by Gina De Gorna

09/30/2010

How to Paint Tropical Sunsets is the first and only instructional book about the art of painting tropical sunsets. The book will be of interest to art enthusiasts of all ages. No previous painting experience is required. A list of all necessary materials is included, along with detailed step-by-step instructions and plenty of painting tips, beautiful samples, and colorful references. How to Paint Tropical Sunsets is a great tool for art therapy, art classes, self enjoyment, and stress relief. "Anyone may enjoy a stunning sunset moment, but only an artist can always create one." --Gina De Gorna

Basics of Stage Combat

Single Sword

by Andrew Ashenden

11/10/2012

The single sword is the most-used weapon on both stage and screen. The techniques used in single sword stage combat are derived from real combative methods used historically, and modified for acting. Basics of Stage Combat: Single Sword, the second in a series, instructs the reader about the foundations of safe, skillful single sword use in theater, film, and television. Actors both wishing to refresh their old skills and those new to stage combat will learn how to parry with a sword, move with a sword, and perfect the various movements required of them to perform a safe and realistic stage combat scene. Basics of Stage Combat: Single Sword will also help drama students who are taking stage combat classes or stage combat exams gain the confidence to embrace the complexities of working wit...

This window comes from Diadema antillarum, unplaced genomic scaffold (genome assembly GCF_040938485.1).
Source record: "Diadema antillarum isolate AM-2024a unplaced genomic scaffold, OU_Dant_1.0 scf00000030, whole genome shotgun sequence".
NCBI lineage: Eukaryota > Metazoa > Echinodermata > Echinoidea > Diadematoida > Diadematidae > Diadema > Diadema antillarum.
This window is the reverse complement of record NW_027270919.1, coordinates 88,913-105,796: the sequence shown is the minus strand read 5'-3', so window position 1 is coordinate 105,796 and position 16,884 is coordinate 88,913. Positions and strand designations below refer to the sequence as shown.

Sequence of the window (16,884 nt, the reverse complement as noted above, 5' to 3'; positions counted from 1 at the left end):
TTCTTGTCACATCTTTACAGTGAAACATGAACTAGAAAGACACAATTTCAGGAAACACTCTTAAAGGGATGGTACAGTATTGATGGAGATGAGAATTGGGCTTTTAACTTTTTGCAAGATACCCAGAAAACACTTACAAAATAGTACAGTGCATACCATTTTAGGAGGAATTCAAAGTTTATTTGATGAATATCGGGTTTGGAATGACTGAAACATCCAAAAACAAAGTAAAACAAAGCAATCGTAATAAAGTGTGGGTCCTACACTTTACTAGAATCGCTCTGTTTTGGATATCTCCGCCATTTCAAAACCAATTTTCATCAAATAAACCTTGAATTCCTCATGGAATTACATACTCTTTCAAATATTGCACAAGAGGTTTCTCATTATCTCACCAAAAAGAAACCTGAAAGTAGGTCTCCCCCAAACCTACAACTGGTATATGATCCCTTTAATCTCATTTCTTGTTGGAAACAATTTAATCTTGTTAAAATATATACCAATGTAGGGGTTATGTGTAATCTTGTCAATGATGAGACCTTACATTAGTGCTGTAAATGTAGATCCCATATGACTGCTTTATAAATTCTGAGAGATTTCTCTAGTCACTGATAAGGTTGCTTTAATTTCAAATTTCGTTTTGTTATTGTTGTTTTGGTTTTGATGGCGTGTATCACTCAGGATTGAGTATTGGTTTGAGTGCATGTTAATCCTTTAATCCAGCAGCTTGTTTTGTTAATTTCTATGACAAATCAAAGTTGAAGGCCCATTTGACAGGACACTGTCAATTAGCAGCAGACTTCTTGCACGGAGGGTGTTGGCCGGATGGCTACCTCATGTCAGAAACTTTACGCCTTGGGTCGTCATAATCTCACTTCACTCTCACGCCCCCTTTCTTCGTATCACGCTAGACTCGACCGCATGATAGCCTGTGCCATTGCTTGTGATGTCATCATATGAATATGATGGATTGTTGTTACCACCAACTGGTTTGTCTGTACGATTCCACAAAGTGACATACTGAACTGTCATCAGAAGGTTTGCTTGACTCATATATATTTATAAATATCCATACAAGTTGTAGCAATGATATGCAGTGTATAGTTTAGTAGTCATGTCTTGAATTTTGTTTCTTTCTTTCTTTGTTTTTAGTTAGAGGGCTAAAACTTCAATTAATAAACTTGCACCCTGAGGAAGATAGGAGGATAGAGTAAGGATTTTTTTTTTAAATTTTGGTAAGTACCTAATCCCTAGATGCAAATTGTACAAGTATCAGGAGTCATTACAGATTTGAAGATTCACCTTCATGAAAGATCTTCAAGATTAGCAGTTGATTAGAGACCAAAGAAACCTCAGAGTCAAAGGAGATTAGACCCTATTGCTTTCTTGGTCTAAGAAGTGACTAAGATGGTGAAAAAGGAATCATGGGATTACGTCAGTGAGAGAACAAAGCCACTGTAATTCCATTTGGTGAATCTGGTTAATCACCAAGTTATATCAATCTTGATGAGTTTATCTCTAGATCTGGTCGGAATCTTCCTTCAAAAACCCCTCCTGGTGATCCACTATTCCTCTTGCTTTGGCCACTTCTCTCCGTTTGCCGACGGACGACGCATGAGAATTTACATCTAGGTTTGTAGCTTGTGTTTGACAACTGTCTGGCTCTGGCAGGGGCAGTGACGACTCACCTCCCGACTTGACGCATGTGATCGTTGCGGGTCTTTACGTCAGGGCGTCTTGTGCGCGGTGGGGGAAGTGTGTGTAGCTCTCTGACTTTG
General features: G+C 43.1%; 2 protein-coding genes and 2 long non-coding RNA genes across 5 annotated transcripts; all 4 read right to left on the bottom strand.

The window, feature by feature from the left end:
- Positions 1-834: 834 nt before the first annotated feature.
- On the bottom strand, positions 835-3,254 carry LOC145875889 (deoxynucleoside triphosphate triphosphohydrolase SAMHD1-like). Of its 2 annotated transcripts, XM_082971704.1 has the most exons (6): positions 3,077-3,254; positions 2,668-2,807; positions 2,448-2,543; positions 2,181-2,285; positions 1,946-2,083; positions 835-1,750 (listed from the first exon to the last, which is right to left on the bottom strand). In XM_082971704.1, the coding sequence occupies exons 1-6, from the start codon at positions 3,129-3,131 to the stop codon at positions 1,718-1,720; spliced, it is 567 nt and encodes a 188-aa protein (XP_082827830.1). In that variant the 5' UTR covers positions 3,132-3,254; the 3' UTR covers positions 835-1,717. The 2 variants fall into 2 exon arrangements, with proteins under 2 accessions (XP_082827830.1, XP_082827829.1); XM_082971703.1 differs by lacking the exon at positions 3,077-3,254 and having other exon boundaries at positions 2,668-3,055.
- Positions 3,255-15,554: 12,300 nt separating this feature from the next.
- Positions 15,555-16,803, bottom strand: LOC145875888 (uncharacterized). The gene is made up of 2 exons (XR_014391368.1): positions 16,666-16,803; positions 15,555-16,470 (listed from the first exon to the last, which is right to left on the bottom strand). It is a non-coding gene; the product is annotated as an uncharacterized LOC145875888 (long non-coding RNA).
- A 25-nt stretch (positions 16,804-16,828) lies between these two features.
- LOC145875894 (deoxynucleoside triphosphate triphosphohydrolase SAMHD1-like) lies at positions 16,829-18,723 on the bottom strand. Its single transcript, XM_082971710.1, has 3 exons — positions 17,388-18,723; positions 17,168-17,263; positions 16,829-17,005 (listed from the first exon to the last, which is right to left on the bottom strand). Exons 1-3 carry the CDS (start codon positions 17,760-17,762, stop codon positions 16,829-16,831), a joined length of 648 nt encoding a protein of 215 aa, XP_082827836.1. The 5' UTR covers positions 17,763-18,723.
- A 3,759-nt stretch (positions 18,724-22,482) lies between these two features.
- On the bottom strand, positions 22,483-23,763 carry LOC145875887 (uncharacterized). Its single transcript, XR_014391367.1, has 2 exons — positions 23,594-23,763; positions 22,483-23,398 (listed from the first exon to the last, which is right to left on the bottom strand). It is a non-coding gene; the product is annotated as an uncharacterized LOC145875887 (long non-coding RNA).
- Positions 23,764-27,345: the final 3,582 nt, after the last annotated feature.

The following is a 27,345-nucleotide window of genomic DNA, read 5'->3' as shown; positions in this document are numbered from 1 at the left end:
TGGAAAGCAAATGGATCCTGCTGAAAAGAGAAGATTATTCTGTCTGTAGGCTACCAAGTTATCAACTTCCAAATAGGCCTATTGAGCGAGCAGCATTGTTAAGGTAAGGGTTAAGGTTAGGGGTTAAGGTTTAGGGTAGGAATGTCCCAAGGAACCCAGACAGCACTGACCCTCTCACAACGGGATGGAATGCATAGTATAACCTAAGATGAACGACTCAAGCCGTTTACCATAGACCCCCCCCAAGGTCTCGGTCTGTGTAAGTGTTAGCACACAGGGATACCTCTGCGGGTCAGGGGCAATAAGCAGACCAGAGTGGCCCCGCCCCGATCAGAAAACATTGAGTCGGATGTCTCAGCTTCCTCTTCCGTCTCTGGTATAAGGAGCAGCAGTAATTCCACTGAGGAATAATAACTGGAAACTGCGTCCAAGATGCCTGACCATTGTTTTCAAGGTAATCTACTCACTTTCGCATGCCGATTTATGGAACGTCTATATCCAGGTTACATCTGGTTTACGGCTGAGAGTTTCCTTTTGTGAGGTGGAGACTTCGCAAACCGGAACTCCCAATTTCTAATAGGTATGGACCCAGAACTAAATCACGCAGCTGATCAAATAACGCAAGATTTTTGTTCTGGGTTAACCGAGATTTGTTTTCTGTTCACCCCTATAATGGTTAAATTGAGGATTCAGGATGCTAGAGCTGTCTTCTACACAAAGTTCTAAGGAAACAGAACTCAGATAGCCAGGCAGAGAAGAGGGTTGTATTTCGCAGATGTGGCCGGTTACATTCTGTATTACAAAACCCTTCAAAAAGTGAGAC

The Legacy of the Wisecrack

Stand-up Comedy as the Great American Literary Form

by Eddie Tafoya

04/08/2009

Despite the claim of many a Borscht Belt comic that he is a practitioner of "the world's second-oldest professsion," stand-up comedy is a young and distinctly American literary form. It was not until the last decades of the nineteenth century when, enabled by unprecedented prosperity and the right to free expression, that monologists began appearing in American vaudeville halls. Yet even though it has since become an entertainment industry mainstay, stand-up comedy has received precious little scholarly attention. The Legacy of the Wisecrack: Stand-up Comedy as the Great American Literary Form looks at the theory of stand-up comedy, its literary dimensions, and its distinctly American qualities as it provides a detailed history of the forces that shaped it. The study concludes with a...

Book 7 of Caesar's Bellum Gallicum

With Introduction, Text, Vocabulary and Notes

by Drew Arlen Mannetter, PhD.

08/30/2004